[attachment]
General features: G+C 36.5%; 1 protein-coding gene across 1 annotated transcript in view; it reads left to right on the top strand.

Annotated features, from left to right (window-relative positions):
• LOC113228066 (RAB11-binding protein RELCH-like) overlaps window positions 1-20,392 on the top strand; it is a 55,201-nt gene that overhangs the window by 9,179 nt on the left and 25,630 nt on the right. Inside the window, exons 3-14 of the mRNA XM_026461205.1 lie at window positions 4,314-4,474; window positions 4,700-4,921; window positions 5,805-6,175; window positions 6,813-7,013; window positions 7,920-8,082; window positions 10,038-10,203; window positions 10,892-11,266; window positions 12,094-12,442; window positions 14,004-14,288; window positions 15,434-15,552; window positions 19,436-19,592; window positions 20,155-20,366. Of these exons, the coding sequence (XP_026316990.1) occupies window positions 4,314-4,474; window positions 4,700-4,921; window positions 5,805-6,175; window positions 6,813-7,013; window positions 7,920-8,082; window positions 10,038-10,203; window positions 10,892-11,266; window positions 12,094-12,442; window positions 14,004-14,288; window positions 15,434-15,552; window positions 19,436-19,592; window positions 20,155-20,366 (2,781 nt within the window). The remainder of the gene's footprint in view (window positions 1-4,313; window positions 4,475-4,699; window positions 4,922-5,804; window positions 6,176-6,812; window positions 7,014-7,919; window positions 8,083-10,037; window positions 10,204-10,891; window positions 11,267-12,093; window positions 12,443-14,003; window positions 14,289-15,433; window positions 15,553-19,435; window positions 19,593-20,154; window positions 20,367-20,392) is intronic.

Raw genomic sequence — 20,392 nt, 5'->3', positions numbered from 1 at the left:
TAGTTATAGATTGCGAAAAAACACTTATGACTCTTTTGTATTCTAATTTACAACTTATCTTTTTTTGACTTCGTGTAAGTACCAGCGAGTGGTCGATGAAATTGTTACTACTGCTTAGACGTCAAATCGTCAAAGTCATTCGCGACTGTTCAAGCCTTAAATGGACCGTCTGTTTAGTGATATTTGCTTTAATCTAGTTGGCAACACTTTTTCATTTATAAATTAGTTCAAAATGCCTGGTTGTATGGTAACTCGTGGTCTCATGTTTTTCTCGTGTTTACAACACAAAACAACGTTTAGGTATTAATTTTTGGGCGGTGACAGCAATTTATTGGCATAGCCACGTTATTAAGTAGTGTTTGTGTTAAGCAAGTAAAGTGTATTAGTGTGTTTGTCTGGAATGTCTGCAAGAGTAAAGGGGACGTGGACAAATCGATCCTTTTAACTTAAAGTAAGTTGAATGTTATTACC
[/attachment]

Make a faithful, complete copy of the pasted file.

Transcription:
General features: G+C 36.5%; 1 protein-coding gene across 1 annotated transcript in view; it reads left to right on the top strand.

Annotated features, from left to right (window-relative positions):
• LOC113228066 (RAB11-binding protein RELCH-like) overlaps window positions 1-20,392 on the top strand; it is a 55,201-nt gene that overhangs the window by 9,179 nt on the left and 25,630 nt on the right. Inside the window, exons 3-14 of the mRNA XM_026461205.1 lie at window positions 4,314-4,474; window positions 4,700-4,921; window positions 5,805-6,175; window positions 6,813-7,013; window positions 7,920-8,082; window positions 10,038-10,203; window positions 10,892-11,266; window positions 12,094-12,442; window positions 14,004-14,288; window positions 15,434-15,552; window positions 19,436-19,592; window positions 20,155-20,366. Of these exons, the coding sequence (XP_026316990.1) occupies window positions 4,314-4,474; window positions 4,700-4,921; window positions 5,805-6,175; window positions 6,813-7,013; window positions 7,920-8,082; window positions 10,038-10,203; window positions 10,892-11,266; window positions 12,094-12,442; window positions 14,004-14,288; window positions 15,434-15,552; window positions 19,436-19,592; window positions 20,155-20,366 (2,781 nt within the window). The remainder of the gene's footprint in view (window positions 1-4,313; window positions 4,475-4,699; window positions 4,922-5,804; window positions 6,176-6,812; window positions 7,014-7,919; window positions 8,083-10,037; window positions 10,204-10,891; window positions 11,267-12,093; window positions 12,443-14,003; window positions 14,289-15,433; window positions 15,553-19,435; window positions 19,593-20,154; window positions 20,367-20,392) is intronic.

Raw genomic sequence — 20,392 nt, 5'->3', positions numbered from 1 at the left:
TAGTTATAGATTGCGAAAAAACACTTATGACTCTTTTGTATTCTAATTTACAACTTATCTTTTTTTGACTTCGTGTAAGTACCAGCGAGTGGTCGATGAAATTGTTACTACTGCTTAGACGTCAAATCGTCAAAGTCATTCGCGACTGTTCAAGCCTTAAATGGACCGTCTGTTTAGTGATATTTGCTTTAATCTAGTTGGCAACACTTTTTCATTTATAAATTAGTTCAAAATGCCTGGTTGTATGGTAACTCGTGGTCTCATGTTTTTCTCGTGTTTACAACACAAAACAACGTTTAGGTATTAATTTTTGGGCGGTGACAGCAATTTATTGGCATAGCCACGTTATTAAGTAGTGTTTGTGTTAAGCAAGTAAAGTGTATTAGTGTGTTTGTCTGGAATGTCTGCAAGAGTAAAGGGGACGTGGACAAATCGATCCTTTTAACTTAAAGTAAGTTGAATGTTATTACC